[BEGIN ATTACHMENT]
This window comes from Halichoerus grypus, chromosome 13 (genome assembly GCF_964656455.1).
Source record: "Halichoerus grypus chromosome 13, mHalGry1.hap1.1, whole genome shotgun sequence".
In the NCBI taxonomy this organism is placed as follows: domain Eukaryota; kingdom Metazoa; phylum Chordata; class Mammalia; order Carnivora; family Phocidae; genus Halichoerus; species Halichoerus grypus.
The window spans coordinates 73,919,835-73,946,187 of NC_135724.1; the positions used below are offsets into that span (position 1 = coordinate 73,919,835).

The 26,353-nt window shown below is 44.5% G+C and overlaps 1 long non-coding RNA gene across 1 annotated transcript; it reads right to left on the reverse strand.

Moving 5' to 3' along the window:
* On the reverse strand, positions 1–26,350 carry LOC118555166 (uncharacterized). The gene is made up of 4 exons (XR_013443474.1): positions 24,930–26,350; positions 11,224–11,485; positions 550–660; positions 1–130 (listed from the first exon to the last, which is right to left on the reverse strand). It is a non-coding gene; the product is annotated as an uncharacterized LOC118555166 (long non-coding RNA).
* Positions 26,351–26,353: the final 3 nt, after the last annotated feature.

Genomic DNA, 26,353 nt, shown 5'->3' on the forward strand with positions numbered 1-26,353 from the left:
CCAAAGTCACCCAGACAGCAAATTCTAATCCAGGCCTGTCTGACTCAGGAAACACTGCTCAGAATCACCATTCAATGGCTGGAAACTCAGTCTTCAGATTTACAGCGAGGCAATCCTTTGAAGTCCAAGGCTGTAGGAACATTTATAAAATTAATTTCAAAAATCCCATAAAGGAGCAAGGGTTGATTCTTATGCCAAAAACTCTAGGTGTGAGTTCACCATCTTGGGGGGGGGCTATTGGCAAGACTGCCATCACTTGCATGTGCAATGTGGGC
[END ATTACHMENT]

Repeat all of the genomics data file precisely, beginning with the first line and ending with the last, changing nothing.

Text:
This window comes from Halichoerus grypus, chromosome 13 (genome assembly GCF_964656455.1).
Source record: "Halichoerus grypus chromosome 13, mHalGry1.hap1.1, whole genome shotgun sequence".
In the NCBI taxonomy this organism is placed as follows: domain Eukaryota; kingdom Metazoa; phylum Chordata; class Mammalia; order Carnivora; family Phocidae; genus Halichoerus; species Halichoerus grypus.
The window spans coordinates 73,919,835-73,946,187 of NC_135724.1; the positions used below are offsets into that span (position 1 = coordinate 73,919,835).

The 26,353-nt window shown below is 44.5% G+C and overlaps 1 long non-coding RNA gene across 1 annotated transcript; it reads right to left on the reverse strand.

Moving 5' to 3' along the window:
* On the reverse strand, positions 1–26,350 carry LOC118555166 (uncharacterized). The gene is made up of 4 exons (XR_013443474.1): positions 24,930–26,350; positions 11,224–11,485; positions 550–660; positions 1–130 (listed from the first exon to the last, which is right to left on the reverse strand). It is a non-coding gene; the product is annotated as an uncharacterized LOC118555166 (long non-coding RNA).
* Positions 26,351–26,353: the final 3 nt, after the last annotated feature.

Genomic DNA, 26,353 nt, shown 5'->3' on the forward strand with positions numbered 1-26,353 from the left:
CCAAAGTCACCCAGACAGCAAATTCTAATCCAGGCCTGTCTGACTCAGGAAACACTGCTCAGAATCACCATTCAATGGCTGGAAACTCAGTCTTCAGATTTACAGCGAGGCAATCCTTTGAAGTCCAAGGCTGTAGGAACATTTATAAAATTAATTTCAAAAATCCCATAAAGGAGCAAGGGTTGATTCTTATGCCAAAAACTCTAGGTGTGAGTTCACCATCTTGGGGGGGGGCTATTGGCAAGACTGCCATCACTTGCATGTGCAATGTGGGC